Platform integration for mobile linux devices May 29, 2006Posted by Florian in GPE, Maemo.
The Maemo platform for the Nokia 770 devices is a good example for a tight hardware + software integration on a mobile Linux device. It gives us a good impression about what we need to do to make Open Source rock on all the nice existing and future gadgets becoming more and more common in our daily life. One of the basic principles for a good integration of hardware and software is that the software running on a device needs to be aware of all features present on the target hardware. Exposing these hardware features to the user needs to be done in a way making it as easy to use for unexperienced users and convenient to use with the end user software.
There are still several approaches for solutions to solve these integration tasks – software like HAL or ODevice (Opie), but there are conceptual problems with these. HAL has its focus on PC devices, is big and does not really cover the needs of mobile devices. Device is quite specialized for Opie and provides a library interface only. The needs for a solution all affected platforms and software environments can benefit from are slightly different:
- Independence from the target platform.
- Low memory and CPU usage.
- Implementation independent API.
- Low latency
- Access control
- Simple to understand for developers.
bindings for various programming languages. Access control is possible as wellThe current software stack for the Nokia 770 provides a part of these features already and shows us how things may be implemented and which technologies might be used, but it lacks a proper interface specification, documentation and does not even cover all hardware features on the 770 itself. This implementation is using DBus for communication which is used for similar tasks in other environments as well. It fulfills most of the API and communication aspects pretty well – it is fast, lightweight and there are DBus and it is already used in GPE and therefore it does not add additional dependencies to a GPE filesystem. Applications which need to get information from kernel interfaces or other lowlevel subsystems can just hook up to the bus and get updated information whenever necessary without the need to query some interface frequently. For example the battery status display does not need to care about the kernel interface for battery management and poll data from it – the system software sends information about battery status changes via DBus where this information can be used by all applications which need it.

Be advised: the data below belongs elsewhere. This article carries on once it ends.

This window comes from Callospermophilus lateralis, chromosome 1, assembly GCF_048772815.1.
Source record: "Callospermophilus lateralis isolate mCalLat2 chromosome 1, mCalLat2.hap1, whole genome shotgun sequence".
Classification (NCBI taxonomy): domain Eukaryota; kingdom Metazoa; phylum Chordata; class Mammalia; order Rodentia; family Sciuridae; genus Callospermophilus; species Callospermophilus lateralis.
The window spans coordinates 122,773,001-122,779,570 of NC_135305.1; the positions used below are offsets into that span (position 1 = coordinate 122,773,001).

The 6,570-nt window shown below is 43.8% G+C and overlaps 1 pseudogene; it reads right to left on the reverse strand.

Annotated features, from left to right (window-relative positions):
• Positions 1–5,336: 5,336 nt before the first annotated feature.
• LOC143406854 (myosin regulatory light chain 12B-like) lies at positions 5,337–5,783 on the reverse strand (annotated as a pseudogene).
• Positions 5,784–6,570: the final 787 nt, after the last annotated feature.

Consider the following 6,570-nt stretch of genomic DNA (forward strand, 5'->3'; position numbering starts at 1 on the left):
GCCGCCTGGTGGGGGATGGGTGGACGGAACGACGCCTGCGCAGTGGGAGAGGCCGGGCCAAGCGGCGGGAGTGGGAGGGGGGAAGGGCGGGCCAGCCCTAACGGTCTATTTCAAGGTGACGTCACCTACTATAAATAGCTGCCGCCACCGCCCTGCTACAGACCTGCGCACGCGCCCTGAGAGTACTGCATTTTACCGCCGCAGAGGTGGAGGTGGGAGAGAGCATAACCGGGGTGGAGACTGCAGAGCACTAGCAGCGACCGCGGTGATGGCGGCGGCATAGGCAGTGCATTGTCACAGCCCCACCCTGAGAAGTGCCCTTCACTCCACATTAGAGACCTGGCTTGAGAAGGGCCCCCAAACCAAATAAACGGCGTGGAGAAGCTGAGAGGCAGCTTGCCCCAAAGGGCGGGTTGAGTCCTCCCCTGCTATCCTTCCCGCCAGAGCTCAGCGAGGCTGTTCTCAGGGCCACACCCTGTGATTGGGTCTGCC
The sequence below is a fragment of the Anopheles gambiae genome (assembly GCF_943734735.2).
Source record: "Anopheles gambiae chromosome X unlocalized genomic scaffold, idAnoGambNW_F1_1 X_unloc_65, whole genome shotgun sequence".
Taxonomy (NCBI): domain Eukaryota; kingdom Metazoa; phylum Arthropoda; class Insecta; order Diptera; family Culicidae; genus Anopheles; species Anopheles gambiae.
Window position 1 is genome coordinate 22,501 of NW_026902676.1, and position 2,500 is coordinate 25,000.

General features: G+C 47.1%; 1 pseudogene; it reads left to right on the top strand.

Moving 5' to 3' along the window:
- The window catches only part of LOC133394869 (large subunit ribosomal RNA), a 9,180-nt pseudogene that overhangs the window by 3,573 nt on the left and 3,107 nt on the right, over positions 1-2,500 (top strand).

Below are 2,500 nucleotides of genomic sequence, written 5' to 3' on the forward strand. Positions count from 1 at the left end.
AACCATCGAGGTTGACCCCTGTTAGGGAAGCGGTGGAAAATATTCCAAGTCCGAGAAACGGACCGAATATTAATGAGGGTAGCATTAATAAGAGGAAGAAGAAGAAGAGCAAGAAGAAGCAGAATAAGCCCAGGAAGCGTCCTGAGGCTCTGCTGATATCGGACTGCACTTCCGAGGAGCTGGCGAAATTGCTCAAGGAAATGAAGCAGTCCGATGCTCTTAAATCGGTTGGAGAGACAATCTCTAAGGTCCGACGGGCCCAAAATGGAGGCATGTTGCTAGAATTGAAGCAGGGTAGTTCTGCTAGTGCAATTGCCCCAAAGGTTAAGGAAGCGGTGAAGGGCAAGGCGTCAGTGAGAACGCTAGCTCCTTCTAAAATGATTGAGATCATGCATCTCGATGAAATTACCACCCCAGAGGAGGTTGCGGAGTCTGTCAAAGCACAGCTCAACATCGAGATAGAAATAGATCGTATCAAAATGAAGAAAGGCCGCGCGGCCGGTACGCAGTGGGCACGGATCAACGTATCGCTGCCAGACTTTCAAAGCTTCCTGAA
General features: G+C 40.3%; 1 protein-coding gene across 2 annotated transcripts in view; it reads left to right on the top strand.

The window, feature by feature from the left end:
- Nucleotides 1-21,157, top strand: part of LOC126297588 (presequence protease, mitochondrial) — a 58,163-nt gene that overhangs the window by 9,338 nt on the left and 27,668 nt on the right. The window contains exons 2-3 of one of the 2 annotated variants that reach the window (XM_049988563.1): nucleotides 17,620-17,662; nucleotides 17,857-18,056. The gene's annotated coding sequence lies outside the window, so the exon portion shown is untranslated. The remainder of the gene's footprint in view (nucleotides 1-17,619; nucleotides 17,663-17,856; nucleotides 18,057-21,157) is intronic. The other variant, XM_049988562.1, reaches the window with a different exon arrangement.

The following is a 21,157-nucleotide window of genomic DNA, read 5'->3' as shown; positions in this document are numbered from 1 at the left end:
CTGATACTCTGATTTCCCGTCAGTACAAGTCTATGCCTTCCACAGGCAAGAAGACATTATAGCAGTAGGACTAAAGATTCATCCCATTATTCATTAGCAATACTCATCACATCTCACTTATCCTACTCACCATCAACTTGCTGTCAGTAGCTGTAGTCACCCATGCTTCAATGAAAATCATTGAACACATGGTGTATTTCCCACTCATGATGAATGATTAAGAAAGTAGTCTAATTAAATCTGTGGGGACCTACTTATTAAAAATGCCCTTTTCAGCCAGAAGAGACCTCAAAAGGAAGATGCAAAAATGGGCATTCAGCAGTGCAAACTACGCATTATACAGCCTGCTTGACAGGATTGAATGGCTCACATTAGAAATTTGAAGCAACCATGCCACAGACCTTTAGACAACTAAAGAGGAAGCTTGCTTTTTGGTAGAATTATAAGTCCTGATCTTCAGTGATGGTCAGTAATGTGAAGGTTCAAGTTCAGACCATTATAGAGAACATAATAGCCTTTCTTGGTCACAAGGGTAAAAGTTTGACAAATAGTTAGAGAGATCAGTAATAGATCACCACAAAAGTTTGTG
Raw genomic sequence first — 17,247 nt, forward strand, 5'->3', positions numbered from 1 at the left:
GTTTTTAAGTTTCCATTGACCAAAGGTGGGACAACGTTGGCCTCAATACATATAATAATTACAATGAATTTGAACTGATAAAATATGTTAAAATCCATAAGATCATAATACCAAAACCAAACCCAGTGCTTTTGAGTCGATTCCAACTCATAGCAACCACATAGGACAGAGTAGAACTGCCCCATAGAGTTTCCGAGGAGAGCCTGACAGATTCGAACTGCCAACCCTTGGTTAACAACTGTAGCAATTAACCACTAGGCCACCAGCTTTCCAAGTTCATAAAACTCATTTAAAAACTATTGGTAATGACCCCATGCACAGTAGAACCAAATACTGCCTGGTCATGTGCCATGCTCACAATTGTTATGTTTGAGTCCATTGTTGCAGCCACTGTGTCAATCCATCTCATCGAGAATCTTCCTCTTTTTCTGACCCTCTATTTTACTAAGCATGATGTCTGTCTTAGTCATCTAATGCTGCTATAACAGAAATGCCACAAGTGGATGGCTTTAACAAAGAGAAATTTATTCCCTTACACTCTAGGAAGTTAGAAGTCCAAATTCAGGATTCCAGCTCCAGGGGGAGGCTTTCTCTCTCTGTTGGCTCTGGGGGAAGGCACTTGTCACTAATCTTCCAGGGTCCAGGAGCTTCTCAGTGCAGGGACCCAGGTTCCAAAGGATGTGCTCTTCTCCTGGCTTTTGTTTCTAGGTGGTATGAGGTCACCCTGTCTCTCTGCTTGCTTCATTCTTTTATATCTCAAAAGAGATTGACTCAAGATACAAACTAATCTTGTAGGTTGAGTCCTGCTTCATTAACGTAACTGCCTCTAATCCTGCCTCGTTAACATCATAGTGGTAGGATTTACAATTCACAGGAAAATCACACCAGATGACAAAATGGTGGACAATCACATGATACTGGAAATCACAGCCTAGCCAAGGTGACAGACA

The central part of a platform integration definition would be the specification of a DBus API and a separation into required and optional features. For the devices there will be the need to implement backends for the desired functionality such as data providers for switches and sensors or control entities for power management and screen backlight brightness. Having a communication bus structure it is not relevant how the backends look like – they might be a set of small tools, a monolitic thingy or just an emulating piece
of software. It would be even possible for hardware vendors to supply closed modules… not that this desireable, but it is possible. A major share of these backends can be used for multiple devices such as an implementation of backlight control using the standard sysfs interface of Linux 2.6. For the GUI environments you need to implement the controls and status displays only once – they are supposed to communicate with the backends through the defined API and should just work on any device with the functional backend in place. With such a framework we would gain a maximum degree of flexibility and maintainability. Most of the device specific adaption would be part of this framework and implemented in one piece of software only. Just to have a comparison: In a current GPE image there are three applications which implement backlight control.
The current plan is to start collecting proposals for interfaces in some wiki. After having a comprehensive set of APIs we can start to make a proper specification for it and implement some modules and do tests if the theoetical work meets the requirement of the real world.
One thing to start with might be this collection of things a device integration may cover which is located here:
So far this just reflects my personal view on the problem, but i would be really interested in additional opinions or suggestions for different approaches.